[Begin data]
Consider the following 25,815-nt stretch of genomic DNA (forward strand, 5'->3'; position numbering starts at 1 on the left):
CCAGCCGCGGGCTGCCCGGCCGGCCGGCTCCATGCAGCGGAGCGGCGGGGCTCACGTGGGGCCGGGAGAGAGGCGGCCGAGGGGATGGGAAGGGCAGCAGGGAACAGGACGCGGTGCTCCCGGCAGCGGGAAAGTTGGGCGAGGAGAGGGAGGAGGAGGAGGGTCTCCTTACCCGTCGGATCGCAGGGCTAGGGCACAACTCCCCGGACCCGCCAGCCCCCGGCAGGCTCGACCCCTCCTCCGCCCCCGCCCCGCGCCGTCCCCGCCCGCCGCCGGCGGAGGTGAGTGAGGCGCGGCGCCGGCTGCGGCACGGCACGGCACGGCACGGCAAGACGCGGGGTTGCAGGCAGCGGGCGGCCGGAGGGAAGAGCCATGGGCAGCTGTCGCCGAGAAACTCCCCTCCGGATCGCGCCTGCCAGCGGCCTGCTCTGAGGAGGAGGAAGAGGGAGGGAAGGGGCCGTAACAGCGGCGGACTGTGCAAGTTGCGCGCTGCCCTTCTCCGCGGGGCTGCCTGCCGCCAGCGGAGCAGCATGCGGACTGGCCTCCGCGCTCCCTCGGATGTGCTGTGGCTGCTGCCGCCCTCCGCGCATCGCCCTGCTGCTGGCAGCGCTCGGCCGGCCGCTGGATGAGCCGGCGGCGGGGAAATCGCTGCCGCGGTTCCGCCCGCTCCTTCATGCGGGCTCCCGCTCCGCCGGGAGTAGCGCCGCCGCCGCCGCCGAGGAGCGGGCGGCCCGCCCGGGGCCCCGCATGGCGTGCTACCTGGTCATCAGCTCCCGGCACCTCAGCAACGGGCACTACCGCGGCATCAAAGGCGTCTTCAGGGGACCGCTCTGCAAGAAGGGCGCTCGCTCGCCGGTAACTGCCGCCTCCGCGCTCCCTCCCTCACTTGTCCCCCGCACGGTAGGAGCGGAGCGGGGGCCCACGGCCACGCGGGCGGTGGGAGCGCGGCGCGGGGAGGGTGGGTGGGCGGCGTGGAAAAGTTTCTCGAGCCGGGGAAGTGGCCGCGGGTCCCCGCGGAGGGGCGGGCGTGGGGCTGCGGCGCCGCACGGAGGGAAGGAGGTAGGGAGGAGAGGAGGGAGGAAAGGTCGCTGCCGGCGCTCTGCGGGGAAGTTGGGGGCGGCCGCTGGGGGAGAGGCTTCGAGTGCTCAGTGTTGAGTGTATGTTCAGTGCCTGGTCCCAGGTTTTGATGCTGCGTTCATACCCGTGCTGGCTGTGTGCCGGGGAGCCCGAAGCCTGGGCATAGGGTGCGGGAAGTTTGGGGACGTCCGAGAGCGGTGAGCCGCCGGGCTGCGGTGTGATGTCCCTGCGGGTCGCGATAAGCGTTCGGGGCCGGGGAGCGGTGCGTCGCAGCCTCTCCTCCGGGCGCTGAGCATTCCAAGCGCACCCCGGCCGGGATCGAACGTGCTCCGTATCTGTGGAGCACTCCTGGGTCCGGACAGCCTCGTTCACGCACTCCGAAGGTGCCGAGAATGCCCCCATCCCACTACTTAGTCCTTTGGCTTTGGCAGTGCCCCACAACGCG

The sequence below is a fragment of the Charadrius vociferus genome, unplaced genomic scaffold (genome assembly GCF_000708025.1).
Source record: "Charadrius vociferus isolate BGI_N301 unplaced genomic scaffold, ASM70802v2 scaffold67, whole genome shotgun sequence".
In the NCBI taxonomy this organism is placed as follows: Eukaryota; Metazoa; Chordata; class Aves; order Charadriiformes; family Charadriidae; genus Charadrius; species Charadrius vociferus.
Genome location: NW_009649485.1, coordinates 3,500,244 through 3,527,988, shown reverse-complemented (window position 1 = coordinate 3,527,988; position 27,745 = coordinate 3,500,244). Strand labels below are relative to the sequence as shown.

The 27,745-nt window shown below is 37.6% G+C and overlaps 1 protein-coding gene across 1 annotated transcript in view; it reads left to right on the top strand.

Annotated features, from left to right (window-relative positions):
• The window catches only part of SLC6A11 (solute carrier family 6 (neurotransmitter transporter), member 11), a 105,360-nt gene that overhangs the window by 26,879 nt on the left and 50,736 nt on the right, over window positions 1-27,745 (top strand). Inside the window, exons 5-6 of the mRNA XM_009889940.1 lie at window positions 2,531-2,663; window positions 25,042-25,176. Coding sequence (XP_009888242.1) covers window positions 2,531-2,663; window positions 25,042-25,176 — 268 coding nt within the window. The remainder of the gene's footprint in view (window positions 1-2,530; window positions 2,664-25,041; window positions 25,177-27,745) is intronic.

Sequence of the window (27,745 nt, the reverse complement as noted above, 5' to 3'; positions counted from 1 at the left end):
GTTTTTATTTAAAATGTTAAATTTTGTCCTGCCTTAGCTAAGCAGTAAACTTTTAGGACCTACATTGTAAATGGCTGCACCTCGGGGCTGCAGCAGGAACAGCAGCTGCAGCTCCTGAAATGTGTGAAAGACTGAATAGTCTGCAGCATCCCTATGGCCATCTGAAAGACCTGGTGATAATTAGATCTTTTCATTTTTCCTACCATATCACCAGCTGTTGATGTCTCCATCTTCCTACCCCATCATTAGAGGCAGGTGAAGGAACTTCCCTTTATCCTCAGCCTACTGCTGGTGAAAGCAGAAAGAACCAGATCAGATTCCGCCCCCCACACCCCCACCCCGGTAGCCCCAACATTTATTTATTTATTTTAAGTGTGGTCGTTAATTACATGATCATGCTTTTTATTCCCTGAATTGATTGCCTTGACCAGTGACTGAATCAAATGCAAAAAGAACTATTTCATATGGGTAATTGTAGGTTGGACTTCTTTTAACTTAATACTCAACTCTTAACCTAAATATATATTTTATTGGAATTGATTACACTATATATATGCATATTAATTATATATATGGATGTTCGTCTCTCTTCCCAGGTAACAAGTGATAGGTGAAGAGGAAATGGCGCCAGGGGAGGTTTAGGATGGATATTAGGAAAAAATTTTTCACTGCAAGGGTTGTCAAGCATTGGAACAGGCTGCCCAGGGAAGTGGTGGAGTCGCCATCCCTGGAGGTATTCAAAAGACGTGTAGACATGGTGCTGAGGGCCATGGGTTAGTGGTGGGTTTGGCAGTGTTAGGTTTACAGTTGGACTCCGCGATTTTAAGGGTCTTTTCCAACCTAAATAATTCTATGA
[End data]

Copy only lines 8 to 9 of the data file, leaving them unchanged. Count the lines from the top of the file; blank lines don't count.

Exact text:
Annotated features, from left to right (window-relative positions):
• The window catches only part of SLC6A11 (solute carrier family 6 (neurotransmitter transporter), member 11), a 105,360-nt gene that overhangs the window by 26,879 nt on the left and 50,736 nt on the right, over window positions 1-27,745 (top strand). Inside the window, exons 5-6 of the mRNA XM_009889940.1 lie at window positions 2,531-2,663; window positions 25,042-25,176. Coding sequence (XP_009888242.1) covers window positions 2,531-2,663; window positions 25,042-25,176 — 268 coding nt within the window. The remainder of the gene's footprint in view (window positions 1-2,530; window positions 2,664-25,041; window positions 25,177-27,745) is intronic.